François Crépeau is not afraid of controversy. The UN's special rapporteur for migrants’ rights last made headlines in the UK when he called on politicians to stand up to the "bulls--t" idea that migrants threaten British culture.

Now he has given an interview to the Sunday Times (£) where he invokes Nazi Germany to warn Britain against withdrawing from the European Convention on Human Rights.

It is thought Britain would have to do so under Conservative plans to scrap the Human Rights Act and replace it with a British Bill of Rights, in order to guarantee supremacy for the new Bill. The Convention was drawn up after World War II in response to the Nazi genocide and Britain was one of its first signatories.

While Crépeau said he had no issue with a new Bill of Rights, he warned against leaving the Convention on the basis it could "reduce the human rights protection". "If you have a government that says, ‘Well, there is too much human rights in this country, let’s reduce it’, at one point you might think it will reduce the rights of one category of persons but it has a tendency to spill over," he told the newspaper.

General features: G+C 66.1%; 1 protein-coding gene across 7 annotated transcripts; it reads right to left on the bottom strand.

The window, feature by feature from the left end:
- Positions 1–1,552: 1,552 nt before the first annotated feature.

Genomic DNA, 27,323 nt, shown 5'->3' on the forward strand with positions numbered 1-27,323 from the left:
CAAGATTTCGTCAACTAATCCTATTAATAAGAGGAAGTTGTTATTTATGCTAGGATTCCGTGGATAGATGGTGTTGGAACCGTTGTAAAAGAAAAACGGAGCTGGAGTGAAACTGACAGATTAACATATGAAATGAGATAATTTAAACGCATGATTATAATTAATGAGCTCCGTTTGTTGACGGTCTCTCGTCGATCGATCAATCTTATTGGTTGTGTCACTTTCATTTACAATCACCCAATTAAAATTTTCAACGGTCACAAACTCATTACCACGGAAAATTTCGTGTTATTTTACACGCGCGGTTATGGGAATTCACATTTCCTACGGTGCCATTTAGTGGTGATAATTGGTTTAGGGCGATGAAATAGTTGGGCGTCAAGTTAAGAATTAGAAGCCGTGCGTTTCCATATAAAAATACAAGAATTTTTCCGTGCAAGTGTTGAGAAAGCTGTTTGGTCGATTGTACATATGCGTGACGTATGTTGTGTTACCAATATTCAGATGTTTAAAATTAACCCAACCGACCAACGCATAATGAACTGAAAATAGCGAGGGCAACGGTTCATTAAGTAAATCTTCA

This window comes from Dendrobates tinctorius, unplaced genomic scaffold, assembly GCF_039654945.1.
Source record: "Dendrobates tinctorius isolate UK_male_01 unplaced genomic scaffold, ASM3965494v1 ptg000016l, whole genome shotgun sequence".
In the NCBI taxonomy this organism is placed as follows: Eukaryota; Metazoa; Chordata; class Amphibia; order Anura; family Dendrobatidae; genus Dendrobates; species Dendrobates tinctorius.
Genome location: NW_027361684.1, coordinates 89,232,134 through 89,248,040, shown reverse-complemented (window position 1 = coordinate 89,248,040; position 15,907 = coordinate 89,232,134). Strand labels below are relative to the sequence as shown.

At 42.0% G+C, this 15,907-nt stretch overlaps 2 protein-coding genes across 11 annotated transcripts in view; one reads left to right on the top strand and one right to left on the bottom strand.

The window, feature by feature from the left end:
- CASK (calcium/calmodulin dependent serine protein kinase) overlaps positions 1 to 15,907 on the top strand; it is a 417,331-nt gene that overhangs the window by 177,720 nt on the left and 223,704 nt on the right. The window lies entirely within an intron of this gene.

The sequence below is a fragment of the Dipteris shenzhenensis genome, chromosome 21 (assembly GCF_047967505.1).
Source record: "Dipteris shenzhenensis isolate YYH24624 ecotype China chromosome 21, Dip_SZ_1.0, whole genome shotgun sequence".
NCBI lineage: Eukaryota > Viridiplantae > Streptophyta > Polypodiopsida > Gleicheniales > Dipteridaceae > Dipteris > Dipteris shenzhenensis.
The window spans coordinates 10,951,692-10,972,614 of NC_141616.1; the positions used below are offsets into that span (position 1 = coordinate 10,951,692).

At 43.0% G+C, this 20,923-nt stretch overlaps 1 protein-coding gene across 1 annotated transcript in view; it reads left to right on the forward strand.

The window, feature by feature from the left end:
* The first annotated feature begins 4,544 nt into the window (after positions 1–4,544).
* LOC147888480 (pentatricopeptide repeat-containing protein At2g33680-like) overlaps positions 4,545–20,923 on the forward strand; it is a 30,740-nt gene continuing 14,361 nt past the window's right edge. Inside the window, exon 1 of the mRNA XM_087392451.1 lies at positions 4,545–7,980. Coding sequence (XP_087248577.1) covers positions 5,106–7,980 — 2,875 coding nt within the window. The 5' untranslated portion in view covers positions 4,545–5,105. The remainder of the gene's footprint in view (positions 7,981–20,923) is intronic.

"We have to remember the 1930s and how the rights of the Jews were restricted in Germany and then the rights of the whole German people. I mean, countries that go down the path of reducing the rights of one category of people usually don’t stop there."

The Conservative former Justice Secretary Ken Clarke has previously warned if Britain pulls out of the Convention other countries with worse human rights record could do the same.

More: It might be harder to scrap the Human Rights Act than the government thinks

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